Monday, April 22, 2013

The golden holy trinity that comes from bees: Bee pollen, raw honey and manuka!

(Photo: Shutterstock)

I love all that bees produce. Bee pollen and honeys are among my favourite superfoods!(Accompanied by coconut oil and wheatgrass but more on those on a later note).

Bee pollen, a nutritional bomb if you know how to prepare it!

Bee pollen aka bee bread is a compound consisting of pollen has been packed by worker honeybees into granules. During the packing, the pollen is mixed with nectar, enzymes, fungi and bacteria- organisms that transform the pollen into the bee pollen we buy. All the hard work of the honeybees result in a bee pollen that’s much higher in nutrition than untreated pollen. 

This extreme richness of the nutrition can do many goods. Athletes use bee pollen to increase stamina and energy levels. It has also been linked to clearing skin, working wonders for your digestion, inhibiting infections and can even be used as a remedy for allergies. It’s a great superfood to give to young kids, since it contains a lot of vitamin B, lecithin and other vitamins and proteins that help the brain develop. But beware: You need to know how to prepare the bee pollen for you to access all of the nutritions. It is Rich in phytic acid, which means that unless they’re neutralized, it’s difficult for our bodies to soak up all the goodness. This means that you’re gonna want to do something about this before feasting on the bee pollen. You can do this in different ways; soaking the pollen overnight in water mixed with an acid such as vinegar or lemon works just as fine for grains as it does for bee pollen. My favorite method though, is to blend raw honey with the pollen. Raw honey is loaded with enzymes which will tear down those cell anti-nutrients. I mix a couple of spoonfuls of bee pollen with a dash of honey and mix it well together. Store it in a glass jar on your kitchen worktop for 3-5 days before putting it in the fridge and you’re good to go!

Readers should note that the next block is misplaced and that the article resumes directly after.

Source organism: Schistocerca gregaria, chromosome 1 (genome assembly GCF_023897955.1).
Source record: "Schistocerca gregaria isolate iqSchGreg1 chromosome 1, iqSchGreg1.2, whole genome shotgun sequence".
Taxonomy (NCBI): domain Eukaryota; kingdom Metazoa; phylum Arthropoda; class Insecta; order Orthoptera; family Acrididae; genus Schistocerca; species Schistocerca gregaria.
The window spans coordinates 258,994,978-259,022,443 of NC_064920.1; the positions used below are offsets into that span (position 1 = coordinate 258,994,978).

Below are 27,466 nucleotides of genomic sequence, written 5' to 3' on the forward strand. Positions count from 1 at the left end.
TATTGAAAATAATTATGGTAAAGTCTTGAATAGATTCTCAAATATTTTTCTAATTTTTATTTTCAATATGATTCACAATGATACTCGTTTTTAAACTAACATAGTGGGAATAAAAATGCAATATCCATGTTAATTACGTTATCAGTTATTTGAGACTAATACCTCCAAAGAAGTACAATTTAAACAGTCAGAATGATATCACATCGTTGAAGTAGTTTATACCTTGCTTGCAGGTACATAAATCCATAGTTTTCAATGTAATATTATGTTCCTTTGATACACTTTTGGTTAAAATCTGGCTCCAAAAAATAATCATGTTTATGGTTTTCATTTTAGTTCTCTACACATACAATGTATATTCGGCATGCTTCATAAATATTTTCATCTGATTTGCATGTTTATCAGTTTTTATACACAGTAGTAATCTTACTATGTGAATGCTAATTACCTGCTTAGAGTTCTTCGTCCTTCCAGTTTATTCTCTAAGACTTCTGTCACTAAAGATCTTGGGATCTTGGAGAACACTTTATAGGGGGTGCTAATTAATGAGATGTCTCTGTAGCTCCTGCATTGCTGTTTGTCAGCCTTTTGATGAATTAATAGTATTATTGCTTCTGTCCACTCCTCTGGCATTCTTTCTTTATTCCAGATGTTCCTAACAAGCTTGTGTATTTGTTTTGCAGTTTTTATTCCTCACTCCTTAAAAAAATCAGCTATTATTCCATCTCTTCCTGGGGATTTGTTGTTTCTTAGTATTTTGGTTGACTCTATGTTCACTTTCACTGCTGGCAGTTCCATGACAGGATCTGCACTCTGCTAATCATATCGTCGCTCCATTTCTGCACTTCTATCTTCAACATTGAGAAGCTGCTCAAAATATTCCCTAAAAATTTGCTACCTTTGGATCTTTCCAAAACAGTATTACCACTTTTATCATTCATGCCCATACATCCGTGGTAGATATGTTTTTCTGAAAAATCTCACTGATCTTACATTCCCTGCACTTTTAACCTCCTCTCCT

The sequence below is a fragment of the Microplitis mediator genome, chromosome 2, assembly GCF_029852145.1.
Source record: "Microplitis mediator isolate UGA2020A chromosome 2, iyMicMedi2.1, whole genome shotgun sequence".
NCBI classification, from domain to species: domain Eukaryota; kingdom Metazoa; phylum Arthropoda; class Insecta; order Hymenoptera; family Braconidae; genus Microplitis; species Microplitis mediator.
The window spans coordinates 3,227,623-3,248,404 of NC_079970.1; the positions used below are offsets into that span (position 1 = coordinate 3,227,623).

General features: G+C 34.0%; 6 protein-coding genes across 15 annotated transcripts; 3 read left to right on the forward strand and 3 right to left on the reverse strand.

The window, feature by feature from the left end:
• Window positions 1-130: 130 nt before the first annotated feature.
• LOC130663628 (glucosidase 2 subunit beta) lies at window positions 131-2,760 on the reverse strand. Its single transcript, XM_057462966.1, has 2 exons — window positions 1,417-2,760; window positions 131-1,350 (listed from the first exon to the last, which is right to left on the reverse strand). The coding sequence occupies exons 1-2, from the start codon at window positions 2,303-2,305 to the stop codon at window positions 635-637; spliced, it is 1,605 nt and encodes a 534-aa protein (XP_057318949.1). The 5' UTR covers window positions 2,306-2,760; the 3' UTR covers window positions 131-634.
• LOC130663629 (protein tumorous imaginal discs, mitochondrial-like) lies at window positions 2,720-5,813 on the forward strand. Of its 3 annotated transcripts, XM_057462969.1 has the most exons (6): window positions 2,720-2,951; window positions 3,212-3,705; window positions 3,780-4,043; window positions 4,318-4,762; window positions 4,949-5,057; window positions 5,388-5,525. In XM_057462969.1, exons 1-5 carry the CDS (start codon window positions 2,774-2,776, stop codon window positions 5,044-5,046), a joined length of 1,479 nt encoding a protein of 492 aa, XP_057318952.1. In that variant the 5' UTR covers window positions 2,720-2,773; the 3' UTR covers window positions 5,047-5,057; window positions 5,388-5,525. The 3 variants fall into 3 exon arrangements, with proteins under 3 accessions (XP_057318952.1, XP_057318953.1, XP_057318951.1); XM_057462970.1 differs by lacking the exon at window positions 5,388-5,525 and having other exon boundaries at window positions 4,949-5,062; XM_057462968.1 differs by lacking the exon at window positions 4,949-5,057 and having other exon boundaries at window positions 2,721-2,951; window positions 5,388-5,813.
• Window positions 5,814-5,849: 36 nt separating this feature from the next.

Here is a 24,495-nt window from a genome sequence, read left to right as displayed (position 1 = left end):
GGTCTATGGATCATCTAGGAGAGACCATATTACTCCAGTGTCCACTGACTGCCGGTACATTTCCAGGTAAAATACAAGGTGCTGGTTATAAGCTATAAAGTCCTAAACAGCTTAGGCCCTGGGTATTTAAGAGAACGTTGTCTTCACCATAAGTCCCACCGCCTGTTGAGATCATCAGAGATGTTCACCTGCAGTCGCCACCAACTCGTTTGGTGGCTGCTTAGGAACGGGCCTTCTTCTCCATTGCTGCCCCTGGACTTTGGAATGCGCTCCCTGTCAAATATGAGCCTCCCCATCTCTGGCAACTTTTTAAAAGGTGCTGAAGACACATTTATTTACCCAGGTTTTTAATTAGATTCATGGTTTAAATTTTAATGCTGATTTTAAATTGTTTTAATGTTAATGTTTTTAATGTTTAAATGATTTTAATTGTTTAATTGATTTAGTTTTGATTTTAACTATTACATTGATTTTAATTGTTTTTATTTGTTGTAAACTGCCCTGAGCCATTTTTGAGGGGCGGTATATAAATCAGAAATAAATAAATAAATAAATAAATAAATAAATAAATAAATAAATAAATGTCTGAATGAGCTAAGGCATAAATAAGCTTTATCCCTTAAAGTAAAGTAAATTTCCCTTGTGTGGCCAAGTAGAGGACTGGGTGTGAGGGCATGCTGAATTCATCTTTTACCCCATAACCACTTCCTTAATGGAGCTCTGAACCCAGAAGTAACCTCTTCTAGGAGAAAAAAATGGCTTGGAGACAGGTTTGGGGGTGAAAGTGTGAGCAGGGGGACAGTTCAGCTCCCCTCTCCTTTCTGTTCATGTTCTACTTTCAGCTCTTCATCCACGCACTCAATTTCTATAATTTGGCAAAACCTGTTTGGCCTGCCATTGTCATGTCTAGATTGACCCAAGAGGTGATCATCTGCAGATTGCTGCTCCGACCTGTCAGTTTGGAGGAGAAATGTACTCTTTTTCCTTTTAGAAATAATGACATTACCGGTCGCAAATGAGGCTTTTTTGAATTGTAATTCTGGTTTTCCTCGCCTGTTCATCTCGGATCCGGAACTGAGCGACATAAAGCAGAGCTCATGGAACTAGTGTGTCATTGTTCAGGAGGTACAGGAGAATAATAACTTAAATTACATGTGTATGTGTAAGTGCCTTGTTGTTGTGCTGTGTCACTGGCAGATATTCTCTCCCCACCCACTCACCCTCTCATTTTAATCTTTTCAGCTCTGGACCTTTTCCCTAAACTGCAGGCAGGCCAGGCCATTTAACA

This potent elixir is great for mixing into smoothies or even just grazing at now and then. A little tip to those of you who are allergic: Some experience a mild irritation when they start taking bee pollen. That’s completely normal, just start with small doses and feel free to increase the doses slowly. I promise that over time, bee pollen will be your friend and a helper which will fight your allergies and especially the allergies that are linked to ears/nose/throat. I’m allergic to lots of things myself and I always experience a clearer nose shortly after I’ve enjoyed a bee pollen and honey mix!

Raw honey is so much butter than regular honey!

Raw honey is the concentrated nectar of flowers that comes straight from the extractor, it is the only unheated, pure, unpasteurized, unprocessed honey. Most of the “commercial” regular honey has been pasteurized (heated at 70 celsius or more, followed by a rapid cooling) which means that the yeast and enzymes which are responsible for activating vitamins and minerals in the body system are partially destroyed. Raw honey is therefore assumed to be more nutritious than honey that has undergone heat treatment. It also contains an enzyme which helps predigest starchy foods like bread. A yummy snack suggestion for you to try is some good sourdough bread topped with extra virgin coconut oil and raw honey. So so good!! 

Oh, and for those of you with young kids: Children under the age of 1 are advised not to have any honey at all, since it may contain a bacteria named Clostridium Botulinum which potentially may lead to botulism.

Manuka keeps your colds away it sais, but propolis works even better for me.

Mānuka is a honey produced in New Zealand and Australia from the nectar of the mānuka tree. Many consider it the finest of all honeys because of its exceptional antibacterial properties. It keeps bacterias from flourishing in our nose/throat/stomachs. Whether someone is brewing on a cold, sucker punched by an aggressive cold, or simply having a coughing fit - I always reach for my manuka jar. In fact, I’ve converted many of my friends and family too! Let me tell you about my brother-in-law. He’s blessed with good health but let’s just say he’s not as particular about his foods nor obsessed by about eating healthily as I am. He swears to mānuka and by the slightest symptom of a cold, he gulps down a spoonful. Since there’s only so much mānuka honey around, it’s expensive and I use it sparingly, more as a remedy than an ingredient for cooking. Bee-products stem up for one single but very powerful argument for why I don’t want to adhere to a strict low-carb diet. I mean - I’m generally for a diet that’s low in carbs and keeps the blood sugar levels stable. But not even a charismatic and convincing low-card guru can convince me to give up the gold of the bees!

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